Kadena’s title haul bulked up exponentially thanks mainly to soccer. Starting in 2002-03, the Panthers have won at least three Far East titles every school year — Seoul and Osan American are the only other schools to do that.

What are the secrets to building a lasting power that wins championships across the board?

Great talent, desire, coaches to whom athletes respond and unwavering support of teachers, administration and community make for the sort of winning tradition that builds on itself, Smalls and coaches from Seoul and Kadena said.

“You have to have the type of student-athletes of great quality and character, and teachers who encourage them to do well away from the athletic field,” said Smalls’ coach, Julian Harden, who won his second Far East tournament title to go with his wrestling tournament crown three years ago.

“It takes the whole community buying into the school and people having faith in teachers, administration, coaches, to help support and sustain the programs,” Kadena football coach Sergio Mendoza said. “It’s the foundation that these programs grow from.”

Part of that foundation is a coach who serves as a program’s cornerstone.

“If the kids enjoy their coach, usually if you have a coach to whom they’ll respond, they’ll give you everything, and that’s been one of secrets to our success,” said Tom McKinney, who moved from Seoul American to Kadena in fall 2004.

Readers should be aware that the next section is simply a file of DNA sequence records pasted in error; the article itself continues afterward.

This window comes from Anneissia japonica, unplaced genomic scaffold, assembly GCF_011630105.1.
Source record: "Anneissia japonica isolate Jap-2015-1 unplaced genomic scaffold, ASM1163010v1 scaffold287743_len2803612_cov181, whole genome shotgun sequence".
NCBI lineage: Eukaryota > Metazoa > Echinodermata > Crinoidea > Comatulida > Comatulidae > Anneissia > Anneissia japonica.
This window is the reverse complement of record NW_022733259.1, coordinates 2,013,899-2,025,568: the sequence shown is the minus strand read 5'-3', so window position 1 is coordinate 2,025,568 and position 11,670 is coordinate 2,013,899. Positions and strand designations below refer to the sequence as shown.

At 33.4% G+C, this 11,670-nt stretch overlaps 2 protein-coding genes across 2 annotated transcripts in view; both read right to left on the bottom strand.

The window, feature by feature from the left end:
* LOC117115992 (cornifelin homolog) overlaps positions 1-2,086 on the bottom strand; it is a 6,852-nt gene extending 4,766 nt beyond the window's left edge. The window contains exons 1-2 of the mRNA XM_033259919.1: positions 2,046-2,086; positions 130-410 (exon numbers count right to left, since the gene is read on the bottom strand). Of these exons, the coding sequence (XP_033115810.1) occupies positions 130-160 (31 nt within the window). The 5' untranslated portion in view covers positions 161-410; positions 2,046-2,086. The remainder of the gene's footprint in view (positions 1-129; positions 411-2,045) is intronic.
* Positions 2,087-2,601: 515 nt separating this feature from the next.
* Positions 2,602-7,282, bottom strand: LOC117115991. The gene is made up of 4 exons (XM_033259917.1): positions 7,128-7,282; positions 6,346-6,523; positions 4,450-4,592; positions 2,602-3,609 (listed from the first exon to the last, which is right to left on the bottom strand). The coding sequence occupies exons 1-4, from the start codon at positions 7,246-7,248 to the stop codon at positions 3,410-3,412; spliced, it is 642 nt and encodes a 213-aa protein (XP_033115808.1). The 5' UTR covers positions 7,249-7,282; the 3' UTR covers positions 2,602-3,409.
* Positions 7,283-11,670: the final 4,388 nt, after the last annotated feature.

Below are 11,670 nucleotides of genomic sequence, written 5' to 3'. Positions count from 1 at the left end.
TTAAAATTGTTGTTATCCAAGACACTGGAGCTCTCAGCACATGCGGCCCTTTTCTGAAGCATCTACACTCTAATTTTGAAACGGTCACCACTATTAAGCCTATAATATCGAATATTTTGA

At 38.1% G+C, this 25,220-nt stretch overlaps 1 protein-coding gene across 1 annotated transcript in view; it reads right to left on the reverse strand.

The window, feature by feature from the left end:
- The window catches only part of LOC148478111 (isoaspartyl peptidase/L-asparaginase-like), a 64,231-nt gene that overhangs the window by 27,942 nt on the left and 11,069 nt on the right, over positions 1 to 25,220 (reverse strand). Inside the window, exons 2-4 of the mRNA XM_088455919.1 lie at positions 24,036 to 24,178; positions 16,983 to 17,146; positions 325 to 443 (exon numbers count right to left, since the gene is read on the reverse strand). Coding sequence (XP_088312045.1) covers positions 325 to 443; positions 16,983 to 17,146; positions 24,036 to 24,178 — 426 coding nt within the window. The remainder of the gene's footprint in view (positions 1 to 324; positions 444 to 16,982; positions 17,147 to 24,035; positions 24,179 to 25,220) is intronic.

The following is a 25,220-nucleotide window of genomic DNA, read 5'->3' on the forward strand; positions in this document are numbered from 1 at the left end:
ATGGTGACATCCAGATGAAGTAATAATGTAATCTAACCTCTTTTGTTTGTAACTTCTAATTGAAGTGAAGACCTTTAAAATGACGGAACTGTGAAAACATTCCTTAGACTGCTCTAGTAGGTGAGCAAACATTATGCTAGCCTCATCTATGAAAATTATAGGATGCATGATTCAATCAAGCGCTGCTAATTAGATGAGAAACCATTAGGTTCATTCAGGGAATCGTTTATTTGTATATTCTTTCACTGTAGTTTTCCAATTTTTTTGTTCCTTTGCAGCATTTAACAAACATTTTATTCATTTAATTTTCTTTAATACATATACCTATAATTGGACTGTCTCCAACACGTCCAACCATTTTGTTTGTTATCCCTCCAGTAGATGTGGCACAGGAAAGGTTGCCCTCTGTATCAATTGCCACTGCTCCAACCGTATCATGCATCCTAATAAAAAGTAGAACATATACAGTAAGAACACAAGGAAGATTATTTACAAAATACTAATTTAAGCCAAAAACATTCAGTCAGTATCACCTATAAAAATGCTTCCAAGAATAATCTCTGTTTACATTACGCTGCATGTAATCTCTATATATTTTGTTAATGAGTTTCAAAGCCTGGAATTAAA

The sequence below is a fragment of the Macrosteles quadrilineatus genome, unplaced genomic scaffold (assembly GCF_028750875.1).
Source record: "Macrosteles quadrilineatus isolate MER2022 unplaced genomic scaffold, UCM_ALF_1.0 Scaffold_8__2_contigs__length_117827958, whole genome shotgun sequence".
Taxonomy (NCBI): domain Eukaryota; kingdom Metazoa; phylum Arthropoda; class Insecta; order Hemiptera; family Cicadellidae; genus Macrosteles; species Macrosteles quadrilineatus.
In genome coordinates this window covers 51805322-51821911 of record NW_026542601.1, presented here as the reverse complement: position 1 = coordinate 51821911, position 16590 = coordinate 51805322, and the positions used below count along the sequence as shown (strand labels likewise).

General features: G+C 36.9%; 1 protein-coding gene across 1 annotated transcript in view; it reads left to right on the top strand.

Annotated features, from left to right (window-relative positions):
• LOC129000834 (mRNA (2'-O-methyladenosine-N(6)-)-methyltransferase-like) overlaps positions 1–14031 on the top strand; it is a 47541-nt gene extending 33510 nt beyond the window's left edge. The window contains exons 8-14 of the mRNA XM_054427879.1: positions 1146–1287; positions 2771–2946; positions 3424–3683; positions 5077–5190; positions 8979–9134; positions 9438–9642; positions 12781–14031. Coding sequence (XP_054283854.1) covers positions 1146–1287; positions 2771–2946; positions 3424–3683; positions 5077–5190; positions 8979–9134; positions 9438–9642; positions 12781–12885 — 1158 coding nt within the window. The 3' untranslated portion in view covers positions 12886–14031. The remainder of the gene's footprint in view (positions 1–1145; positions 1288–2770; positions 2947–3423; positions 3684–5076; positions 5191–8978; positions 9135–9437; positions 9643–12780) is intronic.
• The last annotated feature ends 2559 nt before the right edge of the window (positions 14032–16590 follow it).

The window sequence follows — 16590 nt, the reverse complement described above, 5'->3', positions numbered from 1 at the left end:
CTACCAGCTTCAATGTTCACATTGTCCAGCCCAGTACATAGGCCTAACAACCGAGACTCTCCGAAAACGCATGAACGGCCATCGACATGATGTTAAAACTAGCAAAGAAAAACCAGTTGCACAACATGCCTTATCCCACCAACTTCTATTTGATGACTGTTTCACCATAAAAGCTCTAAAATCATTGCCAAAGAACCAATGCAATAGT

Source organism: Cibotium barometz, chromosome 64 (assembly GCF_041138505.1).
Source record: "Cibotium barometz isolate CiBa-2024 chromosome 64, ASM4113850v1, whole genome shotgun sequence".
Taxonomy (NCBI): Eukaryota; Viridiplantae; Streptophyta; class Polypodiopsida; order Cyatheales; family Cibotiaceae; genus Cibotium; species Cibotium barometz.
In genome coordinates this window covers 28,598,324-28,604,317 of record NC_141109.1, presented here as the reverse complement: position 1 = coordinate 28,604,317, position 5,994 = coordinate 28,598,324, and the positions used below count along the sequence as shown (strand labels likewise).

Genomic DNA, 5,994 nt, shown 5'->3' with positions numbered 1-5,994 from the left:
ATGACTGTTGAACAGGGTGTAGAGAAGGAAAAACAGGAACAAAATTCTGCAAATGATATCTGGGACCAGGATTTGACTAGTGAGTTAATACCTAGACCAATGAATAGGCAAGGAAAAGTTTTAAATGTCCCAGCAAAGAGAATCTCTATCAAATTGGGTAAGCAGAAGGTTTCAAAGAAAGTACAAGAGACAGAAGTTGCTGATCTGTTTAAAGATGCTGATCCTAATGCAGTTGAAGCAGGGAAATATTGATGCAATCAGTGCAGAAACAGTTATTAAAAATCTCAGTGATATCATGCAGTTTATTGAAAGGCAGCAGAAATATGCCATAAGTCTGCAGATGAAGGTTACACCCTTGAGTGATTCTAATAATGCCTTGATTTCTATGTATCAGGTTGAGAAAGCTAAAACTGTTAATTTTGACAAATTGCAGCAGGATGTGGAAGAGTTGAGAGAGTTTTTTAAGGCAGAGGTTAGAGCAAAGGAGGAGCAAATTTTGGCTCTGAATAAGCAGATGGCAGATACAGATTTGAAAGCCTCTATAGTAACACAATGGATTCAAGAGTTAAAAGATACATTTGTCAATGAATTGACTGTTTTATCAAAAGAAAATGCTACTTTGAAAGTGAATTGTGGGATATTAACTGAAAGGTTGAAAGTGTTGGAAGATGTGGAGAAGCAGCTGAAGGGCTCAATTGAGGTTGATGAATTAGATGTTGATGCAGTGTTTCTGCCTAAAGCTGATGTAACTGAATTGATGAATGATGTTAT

He took an already strong cross-country program molded for 20 seasons by John Dawson and coaxed two Far East team titles in past three years out of it, giving the Panthers four such titles overall.

“You share your philosophy with parents, that you’re willing to go the extra mile and keep parents involved. They’ll drive the students to get them to go to practice and keep their grades up. And if you show you win a kids will gravitate to that team because they want to win and keep that program on top,” McKinney said.

It also has a trickle-down effect to other sports, Smalls said. The Falcons’ tennis and cross-country teams began that five-title, four-quarter run last fall, and Smalls said and his football comrades wanted a piece of that victory pie.

“We saw they were good and that Seoul American could be good in other sports, and we fed off that energy and success,” Smalls said. “All our teams come together to go one basic goal, and that’s to win. We wanted match the success of our other teams.”

All of that spells one word: championship.

“This is the culmination of those things, hard work, determination and community support,” Harden said.

Smalls and 11 of his fellow seniors will graduate in June, but 13 of the players on the Falcons’ roster last Saturday are expected to return. But while the future appears bright, will the bull’s-eye adorning the Falcons’ blue and white jerseys.

“That will bring kind of a stress, but a good stress, to try to equal or better what we this year,” Smalls said. “We’re a contender Far East, now and forever.”

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Dave Ornauer has been employed by or assigned to Stars and Stripes Pacific almost continuously since March 5, 1981. He covers interservice and high school sports at DODEA-Pacific schools and manages the Pacific Storm Tracker.